It’s been a long time since I’ve been genuinely surprised by a video game but Monster Hunter Stories achieved just that, and then more. From the distinct, beautifully designed world to the fun combat and exploratory gameplay, the Monster Hunter spin-off left me genuinely floored. For those new to the franchise, Stories marks a perfect entry point, with easily accessible lore, a wide, open world to explore, and characters that are relatable, and somewhat miraculously, avoid cliché.
While the main Monster Hunter series follows the adventures of monster hunters (rather obvious, we know), Monster Hunter Stories presents the tale of the ‘riders’, those who raise and befriend monsters. Despite these stories taking place in the same worlds, they feel distinctly different, with Stories focusing more on exploring, collecting and befriending monsters as you undertake a range of quests and adventures.
The world of Monster Hunter Stories is frankly stunning, and I was blown away by how crisp, neat and stylish the visuals were. The animations were smooth and slick, and featured some of the best CGI hair I’ve seen in a long time (in-game hair rendering is a very valid form of technical judgement, I assure you). The game makes full use of the often-underused power of the 3DS system to deliver some of the best graphics found on the console.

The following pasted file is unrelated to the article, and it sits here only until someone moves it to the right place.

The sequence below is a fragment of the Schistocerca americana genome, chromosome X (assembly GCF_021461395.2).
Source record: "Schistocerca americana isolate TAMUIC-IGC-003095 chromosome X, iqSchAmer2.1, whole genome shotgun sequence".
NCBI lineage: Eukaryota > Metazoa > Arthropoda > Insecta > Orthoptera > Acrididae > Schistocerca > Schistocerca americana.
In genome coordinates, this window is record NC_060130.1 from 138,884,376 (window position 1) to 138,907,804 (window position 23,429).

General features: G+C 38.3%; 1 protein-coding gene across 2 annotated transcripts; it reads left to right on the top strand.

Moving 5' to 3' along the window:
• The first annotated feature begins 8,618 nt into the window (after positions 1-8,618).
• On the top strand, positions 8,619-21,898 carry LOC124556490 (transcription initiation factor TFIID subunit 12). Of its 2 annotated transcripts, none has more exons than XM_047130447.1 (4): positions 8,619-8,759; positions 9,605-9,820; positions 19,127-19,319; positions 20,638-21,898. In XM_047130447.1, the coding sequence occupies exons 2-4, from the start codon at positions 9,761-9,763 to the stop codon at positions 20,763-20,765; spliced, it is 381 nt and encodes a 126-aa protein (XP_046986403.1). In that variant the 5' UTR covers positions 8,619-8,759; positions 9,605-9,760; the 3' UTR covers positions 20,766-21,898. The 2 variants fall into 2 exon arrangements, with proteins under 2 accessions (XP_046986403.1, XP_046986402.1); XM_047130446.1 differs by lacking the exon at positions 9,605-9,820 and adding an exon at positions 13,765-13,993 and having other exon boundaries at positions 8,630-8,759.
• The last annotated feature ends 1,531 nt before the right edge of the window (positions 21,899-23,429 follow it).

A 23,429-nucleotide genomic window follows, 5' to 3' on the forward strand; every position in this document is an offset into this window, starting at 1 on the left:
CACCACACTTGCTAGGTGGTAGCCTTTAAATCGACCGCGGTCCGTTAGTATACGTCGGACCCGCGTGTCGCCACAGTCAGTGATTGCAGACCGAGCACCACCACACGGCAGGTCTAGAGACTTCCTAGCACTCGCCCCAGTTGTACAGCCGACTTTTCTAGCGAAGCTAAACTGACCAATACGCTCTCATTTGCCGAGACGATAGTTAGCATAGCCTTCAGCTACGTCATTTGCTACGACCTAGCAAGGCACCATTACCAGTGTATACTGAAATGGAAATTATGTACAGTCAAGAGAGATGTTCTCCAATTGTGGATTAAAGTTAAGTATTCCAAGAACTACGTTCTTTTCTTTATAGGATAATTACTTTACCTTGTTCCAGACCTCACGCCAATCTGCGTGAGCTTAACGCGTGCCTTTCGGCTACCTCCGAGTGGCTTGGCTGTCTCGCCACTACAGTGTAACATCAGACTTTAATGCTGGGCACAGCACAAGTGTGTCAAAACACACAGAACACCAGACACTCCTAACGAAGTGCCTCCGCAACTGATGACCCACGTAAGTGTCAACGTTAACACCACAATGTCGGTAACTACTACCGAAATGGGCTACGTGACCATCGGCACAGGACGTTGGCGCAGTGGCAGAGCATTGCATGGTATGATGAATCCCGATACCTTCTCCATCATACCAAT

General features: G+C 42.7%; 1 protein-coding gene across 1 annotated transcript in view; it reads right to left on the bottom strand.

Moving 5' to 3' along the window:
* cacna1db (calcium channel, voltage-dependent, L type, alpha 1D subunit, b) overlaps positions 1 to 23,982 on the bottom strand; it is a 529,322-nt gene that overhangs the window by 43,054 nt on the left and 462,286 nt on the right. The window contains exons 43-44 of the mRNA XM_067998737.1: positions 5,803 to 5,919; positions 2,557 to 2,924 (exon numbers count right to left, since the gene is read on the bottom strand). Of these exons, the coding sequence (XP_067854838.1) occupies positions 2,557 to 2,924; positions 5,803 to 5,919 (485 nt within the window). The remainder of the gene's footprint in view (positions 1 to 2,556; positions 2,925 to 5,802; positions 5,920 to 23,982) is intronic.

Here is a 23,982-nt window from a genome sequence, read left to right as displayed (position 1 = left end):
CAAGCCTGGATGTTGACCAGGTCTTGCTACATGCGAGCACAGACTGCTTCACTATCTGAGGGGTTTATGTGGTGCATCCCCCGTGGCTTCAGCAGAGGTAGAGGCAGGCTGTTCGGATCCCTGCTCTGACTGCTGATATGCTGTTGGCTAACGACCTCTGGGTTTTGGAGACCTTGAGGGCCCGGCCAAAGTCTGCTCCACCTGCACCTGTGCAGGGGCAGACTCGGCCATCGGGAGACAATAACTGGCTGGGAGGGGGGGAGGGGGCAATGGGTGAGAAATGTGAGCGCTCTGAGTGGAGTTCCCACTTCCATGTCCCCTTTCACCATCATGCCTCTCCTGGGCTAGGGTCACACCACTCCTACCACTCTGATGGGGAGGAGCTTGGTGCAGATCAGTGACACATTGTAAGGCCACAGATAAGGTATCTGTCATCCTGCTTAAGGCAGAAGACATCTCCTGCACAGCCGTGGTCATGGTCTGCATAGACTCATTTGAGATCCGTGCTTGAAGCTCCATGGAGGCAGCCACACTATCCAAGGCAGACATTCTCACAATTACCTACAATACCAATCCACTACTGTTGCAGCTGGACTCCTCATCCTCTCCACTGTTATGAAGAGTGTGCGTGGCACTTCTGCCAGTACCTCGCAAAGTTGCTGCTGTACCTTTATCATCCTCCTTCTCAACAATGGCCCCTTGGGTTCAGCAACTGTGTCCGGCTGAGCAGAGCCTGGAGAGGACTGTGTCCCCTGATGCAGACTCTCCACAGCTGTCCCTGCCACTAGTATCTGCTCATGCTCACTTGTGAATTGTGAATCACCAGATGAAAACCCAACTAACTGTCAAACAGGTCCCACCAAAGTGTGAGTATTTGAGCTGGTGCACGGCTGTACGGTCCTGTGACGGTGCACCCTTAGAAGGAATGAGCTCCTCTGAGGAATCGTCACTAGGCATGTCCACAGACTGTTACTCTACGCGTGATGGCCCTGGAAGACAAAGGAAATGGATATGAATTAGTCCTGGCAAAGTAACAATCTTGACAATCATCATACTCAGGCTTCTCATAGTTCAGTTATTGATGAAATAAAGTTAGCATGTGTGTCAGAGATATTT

The opening cutscene, which features the protagonist mid-way through a gripping egg heist set the tone for what would turn out to be a beautiful, colourful world that felt alive with personality and flair. Venturing out with your monster bestie, your ‘monstie’, reveals an open world populated by a variety of enemies to defeat, plentiful objects to collect and no shortage of beauty to marvel at. When not out exploring the wilds outside Hakum Village, the protagonist spends a lot of time interacting with villagers, gaining quests and gathering items that progress the story.
The majority of characters have quirks that mark them out as unique, including a rhyming Elder, a mysterious Felyne named Navirou, and a vengeful friend named Cheval. It’s very easy for JRPG characters to fall into a common mould, but for the most part, Stories avoids this, much to its benefit. I found myself almost instantly attached to the cast of characters that populated the story, particularly the protagonist. While Stories adheres to the trend of the silent player character, the customisation options, reactiveness and sheer style that characterises the protagonist injects them with a hefty dose of personality and lovability. Having that extra layer of depth allows for a much greater investment in the game, and involvement in the story.